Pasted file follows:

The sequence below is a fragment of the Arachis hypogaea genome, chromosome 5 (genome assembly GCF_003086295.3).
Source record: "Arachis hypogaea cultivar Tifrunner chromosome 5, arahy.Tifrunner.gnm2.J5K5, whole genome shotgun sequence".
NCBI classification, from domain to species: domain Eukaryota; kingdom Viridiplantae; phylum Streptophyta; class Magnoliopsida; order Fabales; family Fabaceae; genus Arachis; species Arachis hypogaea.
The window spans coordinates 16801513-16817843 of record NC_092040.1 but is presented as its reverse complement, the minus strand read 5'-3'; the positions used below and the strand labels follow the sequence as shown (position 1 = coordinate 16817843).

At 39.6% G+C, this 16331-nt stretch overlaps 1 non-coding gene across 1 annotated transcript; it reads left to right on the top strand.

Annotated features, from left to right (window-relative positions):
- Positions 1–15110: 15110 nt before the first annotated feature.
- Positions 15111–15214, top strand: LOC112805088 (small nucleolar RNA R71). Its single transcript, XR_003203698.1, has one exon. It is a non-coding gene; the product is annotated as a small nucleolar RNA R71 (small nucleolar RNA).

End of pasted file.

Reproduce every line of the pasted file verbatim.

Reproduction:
The sequence below is a fragment of the Arachis hypogaea genome, chromosome 5 (genome assembly GCF_003086295.3).
Source record: "Arachis hypogaea cultivar Tifrunner chromosome 5, arahy.Tifrunner.gnm2.J5K5, whole genome shotgun sequence".
NCBI classification, from domain to species: domain Eukaryota; kingdom Viridiplantae; phylum Streptophyta; class Magnoliopsida; order Fabales; family Fabaceae; genus Arachis; species Arachis hypogaea.
The window spans coordinates 16801513-16817843 of record NC_092040.1 but is presented as its reverse complement, the minus strand read 5'-3'; the positions used below and the strand labels follow the sequence as shown (position 1 = coordinate 16817843).

At 39.6% G+C, this 16331-nt stretch overlaps 1 non-coding gene across 1 annotated transcript; it reads left to right on the top strand.

Annotated features, from left to right (window-relative positions):
- Positions 1–15110: 15110 nt before the first annotated feature.
- Positions 15111–15214, top strand: LOC112805088 (small nucleolar RNA R71). Its single transcript, XR_003203698.1, has one exon. It is a non-coding gene; the product is annotated as a small nucleolar RNA R71 (small nucleolar RNA).